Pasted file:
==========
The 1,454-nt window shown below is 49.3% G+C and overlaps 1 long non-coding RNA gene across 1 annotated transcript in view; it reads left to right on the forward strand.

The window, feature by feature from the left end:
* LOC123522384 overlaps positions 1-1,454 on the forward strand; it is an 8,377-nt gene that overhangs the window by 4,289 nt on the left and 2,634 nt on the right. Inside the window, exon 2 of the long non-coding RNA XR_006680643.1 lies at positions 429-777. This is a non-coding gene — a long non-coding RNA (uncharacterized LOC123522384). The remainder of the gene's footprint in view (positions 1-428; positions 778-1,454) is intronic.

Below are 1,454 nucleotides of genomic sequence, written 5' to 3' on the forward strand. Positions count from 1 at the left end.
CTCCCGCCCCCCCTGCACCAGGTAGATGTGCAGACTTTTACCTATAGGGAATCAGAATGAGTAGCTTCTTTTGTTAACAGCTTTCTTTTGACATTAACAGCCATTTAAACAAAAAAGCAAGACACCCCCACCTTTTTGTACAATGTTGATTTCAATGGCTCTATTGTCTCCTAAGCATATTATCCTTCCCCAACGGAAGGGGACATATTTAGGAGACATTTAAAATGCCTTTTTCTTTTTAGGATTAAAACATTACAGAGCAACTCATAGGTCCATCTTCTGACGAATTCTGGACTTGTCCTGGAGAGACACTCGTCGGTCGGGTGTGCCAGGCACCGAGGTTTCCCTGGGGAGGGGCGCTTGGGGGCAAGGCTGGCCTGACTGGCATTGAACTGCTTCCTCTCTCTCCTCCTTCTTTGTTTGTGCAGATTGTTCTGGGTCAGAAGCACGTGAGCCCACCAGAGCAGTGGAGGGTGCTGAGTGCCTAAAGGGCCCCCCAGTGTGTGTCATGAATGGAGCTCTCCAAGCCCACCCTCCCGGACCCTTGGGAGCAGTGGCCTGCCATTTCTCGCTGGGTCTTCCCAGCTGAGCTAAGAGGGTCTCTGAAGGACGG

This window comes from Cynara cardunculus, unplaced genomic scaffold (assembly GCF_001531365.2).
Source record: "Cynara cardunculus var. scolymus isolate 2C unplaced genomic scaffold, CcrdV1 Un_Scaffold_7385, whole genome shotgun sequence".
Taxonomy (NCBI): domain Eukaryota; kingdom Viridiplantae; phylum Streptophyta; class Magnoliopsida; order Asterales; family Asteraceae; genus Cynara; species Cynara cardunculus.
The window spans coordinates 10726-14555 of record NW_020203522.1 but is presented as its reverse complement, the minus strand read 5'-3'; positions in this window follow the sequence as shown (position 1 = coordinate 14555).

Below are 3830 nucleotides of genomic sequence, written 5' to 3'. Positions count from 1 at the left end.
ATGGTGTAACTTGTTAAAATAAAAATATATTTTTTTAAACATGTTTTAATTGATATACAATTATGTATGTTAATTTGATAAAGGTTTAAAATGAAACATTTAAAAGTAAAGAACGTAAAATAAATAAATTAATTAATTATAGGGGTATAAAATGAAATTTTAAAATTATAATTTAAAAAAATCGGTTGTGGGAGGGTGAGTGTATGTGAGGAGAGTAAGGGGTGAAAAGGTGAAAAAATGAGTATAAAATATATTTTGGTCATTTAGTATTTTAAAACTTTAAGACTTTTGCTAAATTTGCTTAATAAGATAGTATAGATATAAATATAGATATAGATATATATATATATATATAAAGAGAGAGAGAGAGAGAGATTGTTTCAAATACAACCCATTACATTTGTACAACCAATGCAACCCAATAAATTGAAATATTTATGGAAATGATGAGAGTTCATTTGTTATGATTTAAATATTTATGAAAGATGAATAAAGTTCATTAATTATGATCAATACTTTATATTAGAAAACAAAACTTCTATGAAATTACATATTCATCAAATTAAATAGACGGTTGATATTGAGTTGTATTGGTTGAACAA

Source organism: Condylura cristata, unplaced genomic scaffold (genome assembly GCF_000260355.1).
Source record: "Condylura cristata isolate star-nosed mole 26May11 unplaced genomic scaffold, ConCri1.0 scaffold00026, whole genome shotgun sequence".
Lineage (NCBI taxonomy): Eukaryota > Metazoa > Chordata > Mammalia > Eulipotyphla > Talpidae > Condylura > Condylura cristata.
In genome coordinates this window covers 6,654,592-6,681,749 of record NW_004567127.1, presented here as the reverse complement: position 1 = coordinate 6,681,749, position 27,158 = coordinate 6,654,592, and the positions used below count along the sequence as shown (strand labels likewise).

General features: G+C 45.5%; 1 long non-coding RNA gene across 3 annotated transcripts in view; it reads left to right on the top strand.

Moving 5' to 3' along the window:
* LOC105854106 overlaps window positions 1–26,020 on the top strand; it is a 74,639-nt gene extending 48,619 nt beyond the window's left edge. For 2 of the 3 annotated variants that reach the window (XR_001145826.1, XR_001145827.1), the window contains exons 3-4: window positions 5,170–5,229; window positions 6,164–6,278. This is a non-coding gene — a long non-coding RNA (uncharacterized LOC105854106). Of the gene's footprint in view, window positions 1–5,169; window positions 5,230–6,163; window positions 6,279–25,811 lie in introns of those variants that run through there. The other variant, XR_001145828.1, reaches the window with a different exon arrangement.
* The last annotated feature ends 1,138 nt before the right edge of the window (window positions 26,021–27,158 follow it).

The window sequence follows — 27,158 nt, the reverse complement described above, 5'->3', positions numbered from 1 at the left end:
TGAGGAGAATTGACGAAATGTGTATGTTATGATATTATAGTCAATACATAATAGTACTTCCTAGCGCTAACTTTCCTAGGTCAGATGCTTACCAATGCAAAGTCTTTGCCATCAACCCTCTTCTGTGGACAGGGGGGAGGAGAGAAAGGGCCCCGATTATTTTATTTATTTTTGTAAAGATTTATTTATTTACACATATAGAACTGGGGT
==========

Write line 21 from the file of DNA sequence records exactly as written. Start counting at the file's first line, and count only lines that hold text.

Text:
TGAGGAGAATTGACGAAATGTGTATGTTATGATATTATAGTCAATACATAATAGTACTTCCTAGCGCTAACTTTCCTAGGTCAGATGCTTACCAATGCAAAGTCTTTGCCATCAACCCTCTTCTGTGGACAGGGGGGAGGAGAGAAAGGGCCCCGATTATTTTATTTATTTTTGTAAAGATTTATTTATTTACACATATAGAACTGGGGT